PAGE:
Are disabled people exempt from clean air zone charges?
Currently exemptions for drivers with disabilities are set at a national level. That means that disabled passenger tax class vehicles and disabled tax class vehicles are exempt from all zones. However, discounts and exemptions for Blue Badge holders can vary from area to area. Either way, you’ll need to apply for exemption well in advance of entering the clean air zone to allow your paperwork to be processed, else you’ll have to pay in the usual way or face a fine.

Which cities are introducing CAZs?
Somewhat unsurprisingly, an increasing number of towns are planning introductions of their own clean air zones. These include

Basildon clean air zone: Opposed by local councils, this could see restrictions imposed on the A127 arterial route.

Caerphilly clean air zone: A total HGV ban is under consideration, with a clean air zone on the A472 at Hafodyrynys Hill.

Cambridge clean air zone: A clean air zone within the current Air Quality Management Area is under consideration. This could include the historic centre as well as the inner ring road.

Canterbury clean air zone: Canterbury is planning other measures to combat emissions. These include anti-idling measures and incentives for taxi and bus companies to switch to low-emission vehicles.

Cardiff clean air zone: Cardiff favours the introduction of a £2-per-day congestion charge for non-residents over a CAZ.

Coventry clean air zone: Rather than a clean air zone, the government has accepted Coventry's targeted road improvement schemes and planned introduction of a number of cycle lanes.

Derby clean air zone: Like Coventry, Derby is proposing a range of road improvements and cycle schemes. Derby opposes the introduction of a CAZ.

Exeter clean air zone: Opposed by the city council, Exeter favours measures to increase the use of public transport over restricting access to certain vehicles.

Leeds clean air zone: Leeds no longer requires a CAZ due to a shift to low-emission vehicles. It found that more than 80% of buses and HGVs were powered by Euro 6 engines, and therefore would be exempt anyway.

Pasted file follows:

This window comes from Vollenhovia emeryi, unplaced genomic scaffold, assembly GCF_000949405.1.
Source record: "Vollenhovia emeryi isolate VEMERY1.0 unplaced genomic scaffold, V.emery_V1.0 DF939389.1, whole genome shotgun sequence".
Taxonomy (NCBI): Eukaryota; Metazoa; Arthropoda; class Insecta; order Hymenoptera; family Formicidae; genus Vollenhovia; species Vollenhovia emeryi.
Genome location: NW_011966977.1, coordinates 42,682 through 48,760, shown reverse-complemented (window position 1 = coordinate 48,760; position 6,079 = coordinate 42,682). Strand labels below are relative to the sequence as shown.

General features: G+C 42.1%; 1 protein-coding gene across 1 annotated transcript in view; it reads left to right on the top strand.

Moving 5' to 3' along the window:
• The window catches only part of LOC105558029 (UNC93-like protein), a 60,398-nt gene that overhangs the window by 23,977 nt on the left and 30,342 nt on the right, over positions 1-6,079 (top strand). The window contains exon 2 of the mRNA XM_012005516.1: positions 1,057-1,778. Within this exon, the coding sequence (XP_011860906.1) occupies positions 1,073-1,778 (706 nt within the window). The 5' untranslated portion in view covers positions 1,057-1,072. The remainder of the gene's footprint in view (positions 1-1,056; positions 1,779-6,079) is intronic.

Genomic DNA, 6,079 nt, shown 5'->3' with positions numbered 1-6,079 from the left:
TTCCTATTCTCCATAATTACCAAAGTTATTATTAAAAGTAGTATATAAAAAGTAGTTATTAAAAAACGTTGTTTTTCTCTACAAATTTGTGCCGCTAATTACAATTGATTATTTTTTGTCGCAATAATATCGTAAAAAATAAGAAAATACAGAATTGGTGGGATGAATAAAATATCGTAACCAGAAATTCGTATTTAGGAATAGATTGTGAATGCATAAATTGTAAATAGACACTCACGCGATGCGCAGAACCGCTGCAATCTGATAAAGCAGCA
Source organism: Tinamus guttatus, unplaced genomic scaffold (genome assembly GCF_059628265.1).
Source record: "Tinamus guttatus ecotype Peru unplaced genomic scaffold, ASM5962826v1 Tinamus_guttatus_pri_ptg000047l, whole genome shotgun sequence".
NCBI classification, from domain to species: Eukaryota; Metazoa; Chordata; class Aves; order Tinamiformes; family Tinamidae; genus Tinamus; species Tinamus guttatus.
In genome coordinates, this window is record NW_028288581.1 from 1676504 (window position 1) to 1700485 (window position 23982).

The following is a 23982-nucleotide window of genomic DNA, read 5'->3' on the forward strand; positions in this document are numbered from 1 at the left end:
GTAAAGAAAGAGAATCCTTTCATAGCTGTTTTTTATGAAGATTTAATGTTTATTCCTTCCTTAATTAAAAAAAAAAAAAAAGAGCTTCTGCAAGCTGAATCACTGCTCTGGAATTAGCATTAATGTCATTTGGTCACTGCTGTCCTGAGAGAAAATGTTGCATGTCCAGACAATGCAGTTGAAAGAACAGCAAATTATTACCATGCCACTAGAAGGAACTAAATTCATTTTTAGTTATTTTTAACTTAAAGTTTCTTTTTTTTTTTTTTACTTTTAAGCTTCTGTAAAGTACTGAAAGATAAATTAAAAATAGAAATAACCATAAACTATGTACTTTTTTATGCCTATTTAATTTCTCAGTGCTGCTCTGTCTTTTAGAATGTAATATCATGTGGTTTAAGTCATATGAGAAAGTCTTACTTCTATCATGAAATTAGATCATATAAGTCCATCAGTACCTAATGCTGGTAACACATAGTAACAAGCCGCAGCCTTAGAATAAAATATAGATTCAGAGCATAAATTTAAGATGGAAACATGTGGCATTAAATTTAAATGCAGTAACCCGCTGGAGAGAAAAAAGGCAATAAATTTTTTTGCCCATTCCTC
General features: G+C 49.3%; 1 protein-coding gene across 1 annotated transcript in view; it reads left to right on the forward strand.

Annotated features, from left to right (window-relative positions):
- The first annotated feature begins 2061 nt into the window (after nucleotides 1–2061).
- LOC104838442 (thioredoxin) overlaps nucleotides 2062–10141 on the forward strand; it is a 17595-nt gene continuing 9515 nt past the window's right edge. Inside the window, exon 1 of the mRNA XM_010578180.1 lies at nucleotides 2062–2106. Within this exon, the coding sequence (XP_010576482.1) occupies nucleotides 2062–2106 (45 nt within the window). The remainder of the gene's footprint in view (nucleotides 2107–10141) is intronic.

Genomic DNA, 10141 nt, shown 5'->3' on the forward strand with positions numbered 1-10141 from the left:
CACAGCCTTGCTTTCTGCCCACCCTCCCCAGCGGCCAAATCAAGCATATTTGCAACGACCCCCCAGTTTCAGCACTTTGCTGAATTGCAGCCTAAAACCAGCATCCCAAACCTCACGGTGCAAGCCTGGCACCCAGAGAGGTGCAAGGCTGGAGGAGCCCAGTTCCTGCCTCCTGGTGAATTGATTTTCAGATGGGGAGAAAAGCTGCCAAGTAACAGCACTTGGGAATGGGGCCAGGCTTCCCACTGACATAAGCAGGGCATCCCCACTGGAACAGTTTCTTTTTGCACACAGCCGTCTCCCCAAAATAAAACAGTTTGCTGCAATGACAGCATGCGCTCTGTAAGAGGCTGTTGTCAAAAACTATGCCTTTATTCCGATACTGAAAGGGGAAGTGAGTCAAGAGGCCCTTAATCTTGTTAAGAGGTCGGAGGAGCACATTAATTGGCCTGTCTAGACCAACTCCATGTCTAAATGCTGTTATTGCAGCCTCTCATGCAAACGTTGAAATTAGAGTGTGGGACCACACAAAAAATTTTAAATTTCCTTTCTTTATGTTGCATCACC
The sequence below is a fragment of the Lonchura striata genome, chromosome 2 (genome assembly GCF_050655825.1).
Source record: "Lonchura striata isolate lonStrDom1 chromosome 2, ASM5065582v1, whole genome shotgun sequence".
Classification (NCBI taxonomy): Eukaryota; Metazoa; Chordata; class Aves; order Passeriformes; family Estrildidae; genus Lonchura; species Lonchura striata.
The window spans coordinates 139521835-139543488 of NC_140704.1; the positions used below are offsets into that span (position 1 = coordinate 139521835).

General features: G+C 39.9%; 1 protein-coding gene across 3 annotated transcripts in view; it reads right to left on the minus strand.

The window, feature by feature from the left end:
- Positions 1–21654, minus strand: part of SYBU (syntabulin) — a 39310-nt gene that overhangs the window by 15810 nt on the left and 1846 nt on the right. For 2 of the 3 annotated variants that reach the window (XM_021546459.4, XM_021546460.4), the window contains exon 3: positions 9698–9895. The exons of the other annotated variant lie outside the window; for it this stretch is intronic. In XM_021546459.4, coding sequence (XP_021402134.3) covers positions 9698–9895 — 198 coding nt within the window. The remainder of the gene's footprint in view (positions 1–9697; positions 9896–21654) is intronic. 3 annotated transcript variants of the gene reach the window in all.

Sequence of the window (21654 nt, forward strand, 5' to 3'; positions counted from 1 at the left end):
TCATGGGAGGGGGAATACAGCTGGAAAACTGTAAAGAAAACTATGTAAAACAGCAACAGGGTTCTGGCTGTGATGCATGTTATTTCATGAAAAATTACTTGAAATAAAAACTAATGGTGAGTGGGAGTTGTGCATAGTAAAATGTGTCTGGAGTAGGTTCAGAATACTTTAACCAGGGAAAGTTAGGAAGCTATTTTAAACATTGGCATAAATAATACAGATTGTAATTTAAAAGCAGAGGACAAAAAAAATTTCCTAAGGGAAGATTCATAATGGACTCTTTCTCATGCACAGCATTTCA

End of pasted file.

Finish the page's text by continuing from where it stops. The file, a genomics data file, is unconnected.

Leicester clean air zone: Like Leeds, Leicester no longer requires a CAZ following air quality improvements.

Liverpool clean air zone: No details of Liverpool's CAZ have been announced, but a blanket diesel ban has been mooted. This is in addition to anti-idling plans.

Manchester clean air zone: Currently under review, Manchester's clean air zone is expected to run 24 hours a day, seven days a week, but private cars will be exempt.

Nottingham clean air zone: The city of Nottingham doesn't require a CAZ following plans to reduce emissions from buses, taxis and the council fleet.

Southampton clean air zone: A non-charging CAZ has been running since 2017, and there are no plans to make it chargeable following a raft of measures concerning taxis, buses, HGVs and emissions are the port.

Sefton clean air zone: The Merseyside town has commissioned a CAZ report, but plans are undecided.

St Albans clean air zone: A CAZ is under consideration, but is expected to major on anti-idling measures, rather than a chargeable clean air zone.

Warrington clean air zone: The council has adopted a five-year pollution reduction plan, but a CAZ remains under consideration.

Wokingham clean air zone: Emission reductions are targeted in two areas following an air quality plan. A low-emission zone is being considered.

Which cities have clean air zones?

Aberdeen clean air zone

  • Live since: May 30 2022 but will be enforced from May 2024
  • Zone type: Class C
  • Cost per day for HGVs, buses and coaches: £60
  • Cost per day for taxis: Unknown 
  • Cost per day for regular passenger cars: £60 
  • Official website: Aberdeencity.gov.uk

Aberdeen was the second Scottish city to gain a clean air zone, which came into place from May 2022. A major chunk of the city centre is covered by the zone, but the city council’s research suggests that some areas of pollution will remain even with a LEZ zone in place, unless further traffic reduction measures are introduced. The council will seek to implement changes to roads in the city centre to prioritise people walking, wheeling, cycling and using public transport. Blue badge holders are exempt from this charge, as with all other Scottish cities.

Bath clean air zone

  • Live since: 15 March 2021
  • Zone type: Class C